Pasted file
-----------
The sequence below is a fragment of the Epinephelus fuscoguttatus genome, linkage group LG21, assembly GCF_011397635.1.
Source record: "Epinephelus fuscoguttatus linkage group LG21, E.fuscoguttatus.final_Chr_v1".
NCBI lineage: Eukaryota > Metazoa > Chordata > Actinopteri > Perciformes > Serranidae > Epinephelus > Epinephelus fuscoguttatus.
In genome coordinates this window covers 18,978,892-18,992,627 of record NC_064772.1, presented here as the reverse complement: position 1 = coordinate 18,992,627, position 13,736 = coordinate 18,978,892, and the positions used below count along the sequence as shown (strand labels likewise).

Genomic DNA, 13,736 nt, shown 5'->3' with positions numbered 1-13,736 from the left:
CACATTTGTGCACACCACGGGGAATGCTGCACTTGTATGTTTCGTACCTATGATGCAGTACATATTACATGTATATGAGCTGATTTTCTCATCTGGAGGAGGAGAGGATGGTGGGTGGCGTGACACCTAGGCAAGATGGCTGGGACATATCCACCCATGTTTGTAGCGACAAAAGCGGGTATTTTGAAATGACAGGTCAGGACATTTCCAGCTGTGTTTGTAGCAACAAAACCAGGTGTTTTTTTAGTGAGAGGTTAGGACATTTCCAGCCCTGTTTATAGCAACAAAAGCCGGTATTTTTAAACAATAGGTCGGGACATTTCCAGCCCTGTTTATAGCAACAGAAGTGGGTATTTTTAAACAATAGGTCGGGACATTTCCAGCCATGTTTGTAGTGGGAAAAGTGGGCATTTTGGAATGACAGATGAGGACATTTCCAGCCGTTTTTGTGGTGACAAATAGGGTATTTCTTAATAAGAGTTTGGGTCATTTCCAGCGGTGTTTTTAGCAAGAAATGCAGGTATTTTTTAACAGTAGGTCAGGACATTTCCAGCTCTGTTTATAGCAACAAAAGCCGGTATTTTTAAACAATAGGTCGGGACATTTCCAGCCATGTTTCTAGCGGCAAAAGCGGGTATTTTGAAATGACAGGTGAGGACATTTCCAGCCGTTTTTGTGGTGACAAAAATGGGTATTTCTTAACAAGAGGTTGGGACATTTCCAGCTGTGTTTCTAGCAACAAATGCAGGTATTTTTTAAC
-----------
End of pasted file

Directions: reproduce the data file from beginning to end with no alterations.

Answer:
The sequence below is a fragment of the Epinephelus fuscoguttatus genome, linkage group LG21, assembly GCF_011397635.1.
Source record: "Epinephelus fuscoguttatus linkage group LG21, E.fuscoguttatus.final_Chr_v1".
NCBI lineage: Eukaryota > Metazoa > Chordata > Actinopteri > Perciformes > Serranidae > Epinephelus > Epinephelus fuscoguttatus.
In genome coordinates this window covers 18,978,892-18,992,627 of record NC_064772.1, presented here as the reverse complement: position 1 = coordinate 18,992,627, position 13,736 = coordinate 18,978,892, and the positions used below count along the sequence as shown (strand labels likewise).

Genomic DNA, 13,736 nt, shown 5'->3' with positions numbered 1-13,736 from the left:
CACATTTGTGCACACCACGGGGAATGCTGCACTTGTATGTTTCGTACCTATGATGCAGTACATATTACATGTATATGAGCTGATTTTCTCATCTGGAGGAGGAGAGGATGGTGGGTGGCGTGACACCTAGGCAAGATGGCTGGGACATATCCACCCATGTTTGTAGCGACAAAAGCGGGTATTTTGAAATGACAGGTCAGGACATTTCCAGCTGTGTTTGTAGCAACAAAACCAGGTGTTTTTTTAGTGAGAGGTTAGGACATTTCCAGCCCTGTTTATAGCAACAAAAGCCGGTATTTTTAAACAATAGGTCGGGACATTTCCAGCCCTGTTTATAGCAACAGAAGTGGGTATTTTTAAACAATAGGTCGGGACATTTCCAGCCATGTTTGTAGTGGGAAAAGTGGGCATTTTGGAATGACAGATGAGGACATTTCCAGCCGTTTTTGTGGTGACAAATAGGGTATTTCTTAATAAGAGTTTGGGTCATTTCCAGCGGTGTTTTTAGCAAGAAATGCAGGTATTTTTTAACAGTAGGTCAGGACATTTCCAGCTCTGTTTATAGCAACAAAAGCCGGTATTTTTAAACAATAGGTCGGGACATTTCCAGCCATGTTTCTAGCGGCAAAAGCGGGTATTTTGAAATGACAGGTGAGGACATTTCCAGCCGTTTTTGTGGTGACAAAAATGGGTATTTCTTAACAAGAGGTTGGGACATTTCCAGCTGTGTTTCTAGCAACAAATGCAGGTATTTTTTAAC